Sing Along: Take me out to the ball game, and tell me, what is a 'crowd'?
The last time we met, I think we talked about how the "sellout" crowd of 2020 or '21 will look far different than the sellouts of way back in, oh, say, 2019. We focused on how different things will be for Joe Fan when things return to quasi-normal. What we didn't cover (ostensibly due to lack of column space, but more accurately due to my lack of writing talent), was how all of this coronavirus stuff was going to impact the game itself. And will it ever, baby ...
Just apply today's social distancing rules to a Major League Baseball game when(ever) it returns to the corner of East 9th and Carnegie. I mean, ballplayers will have to live by the same rules the rest of us have to, right? Coronavirus is indifferent to dollar signs, right? That being the case, let's look at some of baseball's "norms" and how they soon will devolve into "abnorms":
1.) Dugouts: Hmmmmm. This year, baseball allowed the roster to expand to 26 players. With the coaches, trainers, clubhouse attendants, team physicians, and, oh yes, the players, all maintaining a minimum of 6 feet separation I calculated the Indians dugout starting right behind home plate and stretching to, well, to somewhere close to Lakeside, near City Hall. Lest we forget, we have the visitors' dugout too, which I estimate will also begin somewhere behind home plate and stretch eastward until it hits close to I-77. Heck, that might even be a new zip code. All I know is I'd hate to be the guy on the very end of the bench who realizes he has to make a quick dash to the restroom.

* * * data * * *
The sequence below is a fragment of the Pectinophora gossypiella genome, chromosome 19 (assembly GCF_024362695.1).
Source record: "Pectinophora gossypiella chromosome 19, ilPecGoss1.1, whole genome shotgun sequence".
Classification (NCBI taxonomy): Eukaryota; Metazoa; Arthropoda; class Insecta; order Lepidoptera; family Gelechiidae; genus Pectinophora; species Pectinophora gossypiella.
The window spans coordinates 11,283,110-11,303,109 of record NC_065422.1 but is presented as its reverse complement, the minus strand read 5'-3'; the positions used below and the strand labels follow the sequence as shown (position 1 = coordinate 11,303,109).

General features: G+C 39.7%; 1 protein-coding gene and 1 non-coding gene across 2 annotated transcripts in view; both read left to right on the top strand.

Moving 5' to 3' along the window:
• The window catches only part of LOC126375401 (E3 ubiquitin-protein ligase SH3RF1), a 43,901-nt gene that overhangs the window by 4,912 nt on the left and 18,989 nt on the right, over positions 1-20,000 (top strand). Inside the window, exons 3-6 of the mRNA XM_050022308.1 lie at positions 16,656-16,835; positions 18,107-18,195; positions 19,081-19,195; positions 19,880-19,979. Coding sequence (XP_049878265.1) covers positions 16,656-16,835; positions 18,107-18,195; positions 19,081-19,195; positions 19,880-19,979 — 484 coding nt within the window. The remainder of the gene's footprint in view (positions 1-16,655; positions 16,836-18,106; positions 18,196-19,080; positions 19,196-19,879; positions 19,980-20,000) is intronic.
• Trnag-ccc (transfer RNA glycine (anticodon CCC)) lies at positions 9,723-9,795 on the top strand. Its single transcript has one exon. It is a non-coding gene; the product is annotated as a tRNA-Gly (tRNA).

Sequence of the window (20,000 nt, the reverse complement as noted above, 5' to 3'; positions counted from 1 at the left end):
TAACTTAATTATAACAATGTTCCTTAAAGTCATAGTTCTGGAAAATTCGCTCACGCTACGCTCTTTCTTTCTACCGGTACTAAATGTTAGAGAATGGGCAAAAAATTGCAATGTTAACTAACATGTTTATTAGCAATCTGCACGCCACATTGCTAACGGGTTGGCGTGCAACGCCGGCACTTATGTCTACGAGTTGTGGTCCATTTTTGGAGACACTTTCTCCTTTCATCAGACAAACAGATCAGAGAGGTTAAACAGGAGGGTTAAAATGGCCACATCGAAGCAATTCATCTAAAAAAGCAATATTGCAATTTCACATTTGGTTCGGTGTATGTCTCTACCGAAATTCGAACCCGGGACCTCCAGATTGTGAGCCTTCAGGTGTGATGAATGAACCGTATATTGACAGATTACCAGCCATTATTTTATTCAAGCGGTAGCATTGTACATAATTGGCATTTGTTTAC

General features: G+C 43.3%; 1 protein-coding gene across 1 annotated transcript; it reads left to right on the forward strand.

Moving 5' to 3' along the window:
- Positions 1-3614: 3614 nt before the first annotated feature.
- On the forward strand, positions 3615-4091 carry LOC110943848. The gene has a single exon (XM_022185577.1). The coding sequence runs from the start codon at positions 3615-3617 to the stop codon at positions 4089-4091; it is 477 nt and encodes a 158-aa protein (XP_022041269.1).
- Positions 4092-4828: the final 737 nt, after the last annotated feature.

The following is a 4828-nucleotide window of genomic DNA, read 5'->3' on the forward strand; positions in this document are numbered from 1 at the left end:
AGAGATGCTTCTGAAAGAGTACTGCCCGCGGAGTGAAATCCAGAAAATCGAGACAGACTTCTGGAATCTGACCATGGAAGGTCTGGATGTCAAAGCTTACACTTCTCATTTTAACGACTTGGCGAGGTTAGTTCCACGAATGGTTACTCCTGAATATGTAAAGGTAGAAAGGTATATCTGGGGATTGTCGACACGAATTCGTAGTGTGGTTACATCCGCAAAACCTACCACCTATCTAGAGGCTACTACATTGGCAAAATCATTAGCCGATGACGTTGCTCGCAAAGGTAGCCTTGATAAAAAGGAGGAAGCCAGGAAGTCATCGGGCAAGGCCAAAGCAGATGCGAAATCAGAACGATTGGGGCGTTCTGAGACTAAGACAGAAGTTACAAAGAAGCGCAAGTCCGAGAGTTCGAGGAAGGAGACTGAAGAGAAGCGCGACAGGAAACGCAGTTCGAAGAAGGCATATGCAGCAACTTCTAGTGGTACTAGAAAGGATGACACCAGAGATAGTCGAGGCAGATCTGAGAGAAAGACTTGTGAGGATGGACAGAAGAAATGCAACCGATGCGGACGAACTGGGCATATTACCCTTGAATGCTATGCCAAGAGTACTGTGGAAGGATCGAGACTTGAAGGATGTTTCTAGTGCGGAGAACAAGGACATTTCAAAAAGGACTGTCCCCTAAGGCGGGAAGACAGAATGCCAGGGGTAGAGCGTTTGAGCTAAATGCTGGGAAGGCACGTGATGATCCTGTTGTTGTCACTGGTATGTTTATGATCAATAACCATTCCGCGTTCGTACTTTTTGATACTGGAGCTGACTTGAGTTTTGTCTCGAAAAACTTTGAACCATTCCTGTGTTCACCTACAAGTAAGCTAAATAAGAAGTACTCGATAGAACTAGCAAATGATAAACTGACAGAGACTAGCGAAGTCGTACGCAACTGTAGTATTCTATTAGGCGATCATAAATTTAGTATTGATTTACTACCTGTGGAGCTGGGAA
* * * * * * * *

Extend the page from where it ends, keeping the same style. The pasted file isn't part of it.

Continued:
2.) Speaking of I-77, it's right around there that the end of the line for the folks trying to enter Progressive Field will be after it's stretched out due to social distancing. On a good night, the folks at the end of that line might be able to talk baseball with the folks from the line for the Lake County Captains game. Wouldn't it be ironic if you made new friends while practicing social distancing?
Wouldn't it even be more special if you caught the coronavirus while practicing social distancing? Steven Spielberg might even turn it into a box office hit (assuming movie theaters still exist, of course) and make a boatload of money for all of your survivors. (Sorry, the only way it will be a box office winner is if you die after a lengthy battle with the novel (which I'm pretty sure is the book form of the) coronavirus.
3.) But the thing that will threaten the very existence of America's pastime is this: Every time the pitcher throws a pitch, time will be called immediately so the pitcher and catcher can sanitize their hands. Every time a ball is hit and fielded by a position player, after the play has ended, guess what? That's right: sanitize, baby, sanitize. What about those plays where there's a couple of cut-off men on a long hit, and a play at the plate and like six different people touch the ball? All of those guys will have to sanitize. You'll have time to do your taxes while waiting for play to resume.
And don't even think about NOT sanitizing because Big Brother (or in this case, Dr. Amy Acton) will be watching and you will SO be in trouble. She'll be in full hazmat garb and will have no problem subjecting offending parties to a full sanitation hose-down if necessary.
I now estimate the time for a typical game will be 11 hours and 41 minutes.
The good news? If you're running a little (2 or 3 hours) late in getting to the ballpark, you won't miss much action.
Can't wait for them to start back up again, now can you?
Lifelong Westlake resident who dabbles in writing whenever the real world permits. My forte is humor and horror...What a combo!